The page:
const REPOSITORY_ID = ''; const TESTLAB_COMPANY_ID = 'your company id'; const TESTLAB_APIKEY = 'your cryptical api key'; const TESTLAB_PROJECT = 'your Testlab project prefix'; // optional for on-premise Testlab installs: const TESTLAB_API_URL = '...'; //const __DEBUG_FILE = '/tmp/testlab_hg_hook_debug.log';
The script uses Node.js runtime for the call that is made to Testlab. For this, you should install Node.js runtime and needed Node.js components.
# npm install -g node-rest-client
Note: If you have problems with Node runtime not finding your (globally) installed modules by giving an error “Cannot find module: node-rest-client” or similar, you should make sure your NODE_PATH environment variable points to a correct directory. Node uses this directory to find installed modules.
[hooks] incoming = node .hg/hg_testlab_hook.sh
If you wish to be able to inspect your changesets via your Testlab project, you should have (or set up if missing) some kind of web access to your repository. This means that your repository should be browseable with a browser by your users (“HTTP/HTTPS mechanism”).
Installing such component is beyond the scope of this manual, but with Mercurial, it is easy to set up with “hg serve” or “hgweb”. You can read more about your options on publishing your repositories at
If you have a web browser browsable repository, you should configure the URL address of it to your Testlab project. To do this,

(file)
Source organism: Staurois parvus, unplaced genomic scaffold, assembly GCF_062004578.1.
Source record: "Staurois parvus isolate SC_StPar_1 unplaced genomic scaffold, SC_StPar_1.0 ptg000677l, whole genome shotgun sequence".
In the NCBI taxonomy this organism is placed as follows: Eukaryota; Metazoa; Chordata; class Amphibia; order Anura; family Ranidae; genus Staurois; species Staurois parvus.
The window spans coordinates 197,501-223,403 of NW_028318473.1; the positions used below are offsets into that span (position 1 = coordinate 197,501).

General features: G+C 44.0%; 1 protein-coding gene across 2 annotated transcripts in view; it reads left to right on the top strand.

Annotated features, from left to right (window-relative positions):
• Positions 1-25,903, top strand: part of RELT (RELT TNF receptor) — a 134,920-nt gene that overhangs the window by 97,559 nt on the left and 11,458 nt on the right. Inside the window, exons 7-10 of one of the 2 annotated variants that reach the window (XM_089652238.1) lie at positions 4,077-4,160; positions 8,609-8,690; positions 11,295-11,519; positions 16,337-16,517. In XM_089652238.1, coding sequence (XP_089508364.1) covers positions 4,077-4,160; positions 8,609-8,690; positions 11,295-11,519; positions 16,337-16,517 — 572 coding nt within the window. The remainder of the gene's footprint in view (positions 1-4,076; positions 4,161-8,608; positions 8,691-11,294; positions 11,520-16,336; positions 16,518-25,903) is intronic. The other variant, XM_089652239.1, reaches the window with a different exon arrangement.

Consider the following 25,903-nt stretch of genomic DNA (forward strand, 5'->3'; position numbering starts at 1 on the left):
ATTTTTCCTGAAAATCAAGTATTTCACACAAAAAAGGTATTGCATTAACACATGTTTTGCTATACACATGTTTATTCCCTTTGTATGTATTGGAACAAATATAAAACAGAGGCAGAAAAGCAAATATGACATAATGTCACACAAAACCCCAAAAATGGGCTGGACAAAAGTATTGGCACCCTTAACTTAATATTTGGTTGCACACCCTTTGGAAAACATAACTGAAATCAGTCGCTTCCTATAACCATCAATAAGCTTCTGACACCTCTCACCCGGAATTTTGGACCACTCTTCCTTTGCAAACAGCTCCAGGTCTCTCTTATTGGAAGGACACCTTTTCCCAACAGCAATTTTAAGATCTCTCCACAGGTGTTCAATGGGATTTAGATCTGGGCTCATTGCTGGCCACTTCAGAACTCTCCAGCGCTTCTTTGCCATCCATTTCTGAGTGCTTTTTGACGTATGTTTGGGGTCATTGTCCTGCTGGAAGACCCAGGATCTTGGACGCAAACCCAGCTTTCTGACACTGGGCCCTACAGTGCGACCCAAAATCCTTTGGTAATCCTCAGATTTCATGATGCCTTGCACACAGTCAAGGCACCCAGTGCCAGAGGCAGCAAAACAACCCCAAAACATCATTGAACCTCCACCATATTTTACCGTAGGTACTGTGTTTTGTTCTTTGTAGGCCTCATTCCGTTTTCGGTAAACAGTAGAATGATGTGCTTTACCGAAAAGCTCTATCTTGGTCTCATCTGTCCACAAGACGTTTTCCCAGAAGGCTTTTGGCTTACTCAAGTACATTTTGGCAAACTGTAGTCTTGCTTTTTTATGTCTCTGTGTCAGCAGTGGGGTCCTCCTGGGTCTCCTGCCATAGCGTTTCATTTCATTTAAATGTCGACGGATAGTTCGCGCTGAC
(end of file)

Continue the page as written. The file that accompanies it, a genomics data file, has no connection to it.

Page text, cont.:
The integration should now be set up. You should read on for information on how to format the commit messages to actually link and store the changeset links to your Testlab project.
When a developer pushes a changeset to the repository, it holds commit messages which describe the changes included. When the integration is enabled, the commit messages are inspected for special keywords to indicate how to link the changesets to the assets in the Testlab project. The table below lists all variations for keywords supported.
|Keyword(s), with example(s)||Description|
|refs #ISSUEID, issue #ISSUEID
Partially fixes issue #TLABDEMO-6, refs #TLABDEMO-2
|Stores the changeset and links it to an issue with ID “ISSUEID”.
The example links the changeset to two issues, TLABDEMO-6 and TLABDEMO-2.
| fixes #ISSUEID, fix #ISSUEID
Fixes #TLABDEMO-5, also fix #TLABDEMO-4
|Stores the changeset and
The example links the changeset to two issues, TLABDEMO-5 and TLABDEMO-4, and marks them as resolved.
|closes #ISSUEID, close #ISSUEID
- closes #TLABDEMO-2 - also close #TLABDEMO-3
|Stores the changeset and
The example links the changeset to two issues, TLABDEMO-2 and TLABDEMO-3, and closes these issues.
|req #REQID, requirement #REQID, impl #REQID, implements #REQID
- impl #US2.1 - also implements #US2.2 - req #US3.1 needs clarifications
|Stores the changeset and links it to a requirement with ID “REQID”.
The example links the changeset to three requirements, US2.1, US2.2 and US3.1.
To inspect linked changesets in your Testlab project,
If you have configured web addresses for your repositories, the view also has appropriate controls in place to open up the specific revisions in your web-published repository.